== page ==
Well D.C. this is going to be an interesting courtship. As far as I can tell, this is a case of “opposites attract,” and based on the data we’ve seen in our first four weeks in the District, I think we’re getting real serious, real fast…
Quote by JFK: “Washington is a city of Southern efficiency and Northern charm.”
Quote by Anonymous: “Uber is an on-demand car service of Northern efficiency and Southern charm.”
I kid. I kid. Sort of…
On the efficiency side, it’s all about keeping pickup times low and utilization up. That means less waiting for riders and no dead time for drivers. It’s how we keep the experience amazing and convenient, how we get our riders home from H Street safely and quickly at 3 a.m. on a Saturday night, and how we ultimately keep the Uber value high for riders AND drivers.
Even before putting cars on the ground in DC, we already knew where demand was concentrated. Uber-anxious Washingtonians have been incessantly opening the Uber app long before cars were on the ground. Here’s a heat map of app opens as a little teaser on what we know about demand. Now imagine our super-secret time-based heat-map… Borat voice: sexxxxy time!
In DC, we’ve seen more app opens pre-launch, what we call “eyeballs”, than any other city we’ve gone to.
I credit DC’s pre-launch hunger for Uber with the dire need by certain Washingtonians to bring efficiency into their lives. DC works hard, but not everything in Washington is as efficient as we would like. Well, when you’re craving some efficient, convenient transportation, let Uber fill that void and let Uber be your happy place where you sit back and things just work… 🙂
OK so we’re not going call you sweet pea or bake you a pie… (well… actually we put 50 Georgetown Cupcakes in our cars today to wish ourselves a happy launch!) but Uber is all about service. Our driver will get the door, greet you by name, and you’ll sit in a sweet ride, and might even find water or candy for your journey. For a city that’s used to rundown Crown Vics and a seemingly unlimited array of fare “extras”—we’re pretty sure Uber’s southern charm will win you over.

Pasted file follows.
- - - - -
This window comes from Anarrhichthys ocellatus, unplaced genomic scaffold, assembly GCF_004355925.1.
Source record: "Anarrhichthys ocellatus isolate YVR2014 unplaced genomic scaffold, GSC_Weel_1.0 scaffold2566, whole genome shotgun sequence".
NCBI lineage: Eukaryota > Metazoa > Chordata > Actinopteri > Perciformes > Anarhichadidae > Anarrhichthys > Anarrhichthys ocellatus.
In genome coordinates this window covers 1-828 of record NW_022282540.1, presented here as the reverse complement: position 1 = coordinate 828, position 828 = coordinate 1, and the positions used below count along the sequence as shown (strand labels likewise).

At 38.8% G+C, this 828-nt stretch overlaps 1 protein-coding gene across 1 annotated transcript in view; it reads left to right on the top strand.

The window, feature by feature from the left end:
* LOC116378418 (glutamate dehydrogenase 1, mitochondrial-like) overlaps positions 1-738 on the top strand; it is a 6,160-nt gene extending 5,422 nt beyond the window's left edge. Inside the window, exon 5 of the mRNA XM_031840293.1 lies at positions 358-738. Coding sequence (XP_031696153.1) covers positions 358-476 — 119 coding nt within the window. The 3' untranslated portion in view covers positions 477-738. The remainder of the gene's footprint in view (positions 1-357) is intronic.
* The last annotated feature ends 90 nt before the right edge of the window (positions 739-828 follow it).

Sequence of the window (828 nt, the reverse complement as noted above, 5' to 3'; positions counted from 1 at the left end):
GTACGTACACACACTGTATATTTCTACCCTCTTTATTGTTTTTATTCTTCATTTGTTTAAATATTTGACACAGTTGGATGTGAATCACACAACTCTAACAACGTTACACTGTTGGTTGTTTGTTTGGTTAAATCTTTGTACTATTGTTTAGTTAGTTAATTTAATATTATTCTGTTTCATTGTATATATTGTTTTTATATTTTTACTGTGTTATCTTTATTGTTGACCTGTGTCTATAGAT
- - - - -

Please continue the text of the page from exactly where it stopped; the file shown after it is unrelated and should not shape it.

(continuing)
The Populist Limo Movement
Now of course Uber loves giving riders high fives. But what a lot of folks don’t know is that we’re really all about giving drivers hugs. What do I mean by that? Well, in most cities we do business in, limo drivers and small limo companies don’t have efficient ways of drumming up business. Drivers are left with a couple appointments per day with huge gaps where their time and their car are not being used. We fill that unused time for them. We give them the opportunity to make a steady cash flow throughout the day and week, providing the opportunity to work hard and make a decent living for that work. So many of our driver-partners have gone from scrapping to make a living to comfortably feeding their families and using the cash flow to start to invest in their business. We’ve seen a number of driver-partners expand from a fleet of 1 to owning a fleet of 5 or even 10 cars. For them, Uber is part of their American Dream. DC is a particularly difficult city for a driver to make a living in—huge supply of taxis, no liquid marketplace for limos. I think Uber is going to fundamentally change that and we’re going to be giving out a lot of hugs.
Now it’s a bit more tricky to cast Uber as “populist” on the rider side. But we’ve got a little angle there. All these big time lobbyists, politicos, and government officials can afford their own private driver and maybe don’t need Uber, but their staff definitely aren’t allowed to expense that. How awesome is it for a staffer to rock Uber to and from work, a big meeting, or one of the thousands of happy hours on any given weekday. [Note: to the uninitiated, happy hours are a city pastime]. A little wink and a nod to your boss while you get your car before his private driver rolls up is priceless.
So let’s do this DC! Uber has just deployed a new transportation system to the nation’s capital. I think it’s going to be a very interesting and lasting relationship.
Uber Co-founder, CEO